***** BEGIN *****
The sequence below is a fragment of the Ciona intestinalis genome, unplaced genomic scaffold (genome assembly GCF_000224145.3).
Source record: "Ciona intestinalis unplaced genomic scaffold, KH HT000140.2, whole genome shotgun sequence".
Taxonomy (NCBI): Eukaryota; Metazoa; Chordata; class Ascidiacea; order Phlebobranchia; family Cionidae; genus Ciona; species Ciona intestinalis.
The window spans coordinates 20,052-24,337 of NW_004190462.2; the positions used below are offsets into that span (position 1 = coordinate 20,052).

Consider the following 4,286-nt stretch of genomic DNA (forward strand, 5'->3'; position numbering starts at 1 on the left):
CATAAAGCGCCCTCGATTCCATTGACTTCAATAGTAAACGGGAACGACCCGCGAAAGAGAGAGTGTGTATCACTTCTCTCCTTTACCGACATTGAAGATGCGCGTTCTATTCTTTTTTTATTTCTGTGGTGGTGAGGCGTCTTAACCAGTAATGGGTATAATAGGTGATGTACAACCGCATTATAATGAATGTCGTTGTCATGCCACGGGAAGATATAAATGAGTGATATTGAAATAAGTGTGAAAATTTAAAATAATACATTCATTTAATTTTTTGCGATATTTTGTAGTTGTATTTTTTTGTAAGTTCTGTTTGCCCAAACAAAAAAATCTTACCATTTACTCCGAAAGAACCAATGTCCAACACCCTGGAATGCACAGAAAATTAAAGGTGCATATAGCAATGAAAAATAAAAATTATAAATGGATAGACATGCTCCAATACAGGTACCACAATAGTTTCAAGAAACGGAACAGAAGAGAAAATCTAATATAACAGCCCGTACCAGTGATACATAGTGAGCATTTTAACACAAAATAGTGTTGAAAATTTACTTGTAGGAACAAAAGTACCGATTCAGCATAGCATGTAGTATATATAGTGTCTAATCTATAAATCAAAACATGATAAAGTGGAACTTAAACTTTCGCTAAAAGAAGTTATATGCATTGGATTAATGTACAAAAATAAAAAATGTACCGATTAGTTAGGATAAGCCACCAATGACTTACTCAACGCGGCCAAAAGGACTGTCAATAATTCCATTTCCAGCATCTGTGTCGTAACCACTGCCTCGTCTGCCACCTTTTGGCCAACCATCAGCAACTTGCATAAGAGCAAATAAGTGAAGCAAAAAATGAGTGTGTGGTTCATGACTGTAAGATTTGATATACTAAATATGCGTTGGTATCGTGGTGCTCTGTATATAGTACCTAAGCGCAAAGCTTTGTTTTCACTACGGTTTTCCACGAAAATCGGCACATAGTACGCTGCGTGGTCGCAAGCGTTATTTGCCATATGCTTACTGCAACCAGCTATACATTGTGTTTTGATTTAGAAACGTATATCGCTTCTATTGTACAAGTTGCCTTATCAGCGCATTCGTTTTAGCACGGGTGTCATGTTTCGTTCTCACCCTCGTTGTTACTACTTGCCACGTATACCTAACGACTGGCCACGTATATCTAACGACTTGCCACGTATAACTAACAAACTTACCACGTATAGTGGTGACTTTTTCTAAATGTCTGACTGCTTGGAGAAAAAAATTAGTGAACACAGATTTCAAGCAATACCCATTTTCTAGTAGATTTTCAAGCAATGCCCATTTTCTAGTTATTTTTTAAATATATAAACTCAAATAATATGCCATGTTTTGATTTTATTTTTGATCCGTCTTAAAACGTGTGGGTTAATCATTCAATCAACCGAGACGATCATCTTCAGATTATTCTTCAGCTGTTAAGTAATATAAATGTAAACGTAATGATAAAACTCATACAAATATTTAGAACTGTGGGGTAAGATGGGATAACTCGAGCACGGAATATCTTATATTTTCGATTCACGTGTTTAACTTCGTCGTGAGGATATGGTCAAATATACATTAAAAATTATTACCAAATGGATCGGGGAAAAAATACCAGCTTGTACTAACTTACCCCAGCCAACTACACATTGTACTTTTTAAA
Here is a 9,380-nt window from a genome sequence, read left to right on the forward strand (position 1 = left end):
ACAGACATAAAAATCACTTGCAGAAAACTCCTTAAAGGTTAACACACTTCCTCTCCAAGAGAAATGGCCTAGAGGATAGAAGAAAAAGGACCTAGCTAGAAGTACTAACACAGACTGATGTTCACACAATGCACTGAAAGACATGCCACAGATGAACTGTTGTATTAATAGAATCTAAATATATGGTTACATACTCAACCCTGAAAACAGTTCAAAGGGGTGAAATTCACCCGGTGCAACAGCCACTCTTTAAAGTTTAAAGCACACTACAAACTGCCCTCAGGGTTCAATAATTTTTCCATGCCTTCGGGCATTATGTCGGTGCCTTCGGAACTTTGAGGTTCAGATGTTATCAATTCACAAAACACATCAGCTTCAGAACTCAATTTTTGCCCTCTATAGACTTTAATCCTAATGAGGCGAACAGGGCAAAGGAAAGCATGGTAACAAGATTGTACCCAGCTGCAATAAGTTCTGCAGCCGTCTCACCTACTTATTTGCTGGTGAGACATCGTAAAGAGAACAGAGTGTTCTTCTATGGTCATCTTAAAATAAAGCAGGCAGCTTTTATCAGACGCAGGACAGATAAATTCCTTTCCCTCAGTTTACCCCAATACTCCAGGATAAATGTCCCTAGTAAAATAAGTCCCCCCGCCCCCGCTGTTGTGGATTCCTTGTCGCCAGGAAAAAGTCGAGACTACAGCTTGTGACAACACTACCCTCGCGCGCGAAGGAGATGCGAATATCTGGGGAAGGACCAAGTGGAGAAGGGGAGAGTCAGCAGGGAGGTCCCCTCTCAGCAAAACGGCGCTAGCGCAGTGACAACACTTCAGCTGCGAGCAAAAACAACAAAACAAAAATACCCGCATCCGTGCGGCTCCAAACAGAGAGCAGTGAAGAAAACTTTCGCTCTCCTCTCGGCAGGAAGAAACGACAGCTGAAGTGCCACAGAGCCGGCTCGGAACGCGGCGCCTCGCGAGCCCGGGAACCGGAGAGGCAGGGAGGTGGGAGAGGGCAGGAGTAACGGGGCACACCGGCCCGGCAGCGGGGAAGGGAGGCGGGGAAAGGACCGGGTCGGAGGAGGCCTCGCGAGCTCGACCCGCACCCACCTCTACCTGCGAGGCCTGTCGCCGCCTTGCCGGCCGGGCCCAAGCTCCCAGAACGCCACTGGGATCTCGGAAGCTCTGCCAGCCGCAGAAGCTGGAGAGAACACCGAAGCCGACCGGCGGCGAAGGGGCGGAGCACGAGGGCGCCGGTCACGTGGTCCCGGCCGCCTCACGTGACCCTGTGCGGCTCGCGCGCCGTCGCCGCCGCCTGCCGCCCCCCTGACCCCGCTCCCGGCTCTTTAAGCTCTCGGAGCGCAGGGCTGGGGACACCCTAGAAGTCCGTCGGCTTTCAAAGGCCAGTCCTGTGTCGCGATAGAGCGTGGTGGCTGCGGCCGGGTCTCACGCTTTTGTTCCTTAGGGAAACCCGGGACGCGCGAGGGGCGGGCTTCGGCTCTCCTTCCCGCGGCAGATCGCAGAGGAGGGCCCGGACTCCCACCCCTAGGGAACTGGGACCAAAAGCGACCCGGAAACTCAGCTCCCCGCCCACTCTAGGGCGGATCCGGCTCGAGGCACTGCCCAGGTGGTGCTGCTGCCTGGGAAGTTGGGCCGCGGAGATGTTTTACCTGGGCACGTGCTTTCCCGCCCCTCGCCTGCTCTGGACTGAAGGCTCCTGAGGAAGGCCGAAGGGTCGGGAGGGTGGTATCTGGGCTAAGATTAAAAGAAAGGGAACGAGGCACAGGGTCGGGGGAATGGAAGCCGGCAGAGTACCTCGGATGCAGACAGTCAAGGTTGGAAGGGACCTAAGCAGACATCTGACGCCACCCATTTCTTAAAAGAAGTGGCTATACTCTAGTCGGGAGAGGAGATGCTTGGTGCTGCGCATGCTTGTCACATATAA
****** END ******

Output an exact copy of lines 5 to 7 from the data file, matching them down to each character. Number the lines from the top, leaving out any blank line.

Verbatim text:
Consider the following 4,286-nt stretch of genomic DNA (forward strand, 5'->3'; position numbering starts at 1 on the left):
CATAAAGCGCCCTCGATTCCATTGACTTCAATAGTAAACGGGAACGACCCGCGAAAGAGAGAGTGTGTATCACTTCTCTCCTTTACCGACATTGAAGATGCGCGTTCTATTCTTTTTTTATTTCTGTGGTGGTGAGGCGTCTTAACCAGTAATGGGTATAATAGGTGATGTACAACCGCATTATAATGAATGTCGTTGTCATGCCACGGGAAGATATAAATGAGTGATATTGAAATAAGTGTGAAAATTTAAAATAATACATTCATTTAATTTTTTGCGATATTTTGTAGTTGTATTTTTTTGTAAGTTCTGTTTGCCCAAACAAAAAAATCTTACCATTTACTCCGAAAGAACCAATGTCCAACACCCTGGAATGCACAGAAAATTAAAGGTGCATATAGCAATGAAAAATAAAAATTATAAATGGATAGACATGCTCCAATACAGGTACCACAATAGTTTCAAGAAACGGAACAGAAGAGAAAATCTAATATAACAGCCCGTACCAGTGATACATAGTGAGCATTTTAACACAAAATAGTGTTGAAAATTTACTTGTAGGAACAAAAGTACCGATTCAGCATAGCATGTAGTATATATAGTGTCTAATCTATAAATCAAAACATGATAAAGTGGAACTTAAACTTTCGCTAAAAGAAGTTATATGCATTGGATTAATGTACAAAAATAAAAAATGTACCGATTAGTTAGGATAAGCCACCAATGACTTACTCAACGCGGCCAAAAGGACTGTCAATAATTCCATTTCCAGCATCTGTGTCGTAACCACTGCCTCGTCTGCCACCTTTTGGCCAACCATCAGCAACTTGCATAAGAGCAAATAAGTGAAGCAAAAAATGAGTGTGTGGTTCATGACTGTAAGATTTGATATACTAAATATGCGTTGGTATCGTGGTGCTCTGTATATAGTACCTAAGCGCAAAGCTTTGTTTTCACTACGGTTTTCCACGAAAATCGGCACATAGTACGCTGCGTGGTCGCAAGCGTTATTTGCCATATGCTTACTGCAACCAGCTATACATTGTGTTTTGATTTAGAAACGTATATCGCTTCTATTGTACAAGTTGCCTTATCAGCGCATTCGTTTTAGCACGGGTGTCATGTTTCGTTCTCACCCTCGTTGTTACTACTTGCCACGTATACCTAACGACTGGCCACGTATATCTAACGACTTGCCACGTATAACTAACAAACTTACCACGTATAGTGGTGACTTTTTCTAAATGTCTGACTGCTTGGAGAAAAAAATTAGTGAACACAGATTTCAAGCAATACCCATTTTCTAGTAGATTTTCAAGCAATGCCCATTTTCTAGTTATTTTTTAAATATATAAACTCAAATAATATGCCATGTTTTGATTTTATTTTTGATCCGTCTTAAAACGTGTGGGTTAATCATTCAATCAACCGAGACGATCATCTTCAGATTATTCTTCAGCTGTTAAGTAATATAAATGTAAACGTAATGATAAAACTCATACAAATATTTAGAACTGTGGGGTAAGATGGGATAACTCGAGCACGGAATATCTTATATTTTCGATTCACGTGTTTAACTTCGTCGTGAGGATATGGTCAAATATACATTAAAAATTATTACCAAATGGATCGGGGAAAAAATACCAGCTTGTACTAACTTACCCCAGCCAACTACACATTGTACTTTTTAAA
Here is a 9,380-nt window from a genome sequence, read left to right on the forward strand (position 1 = left end):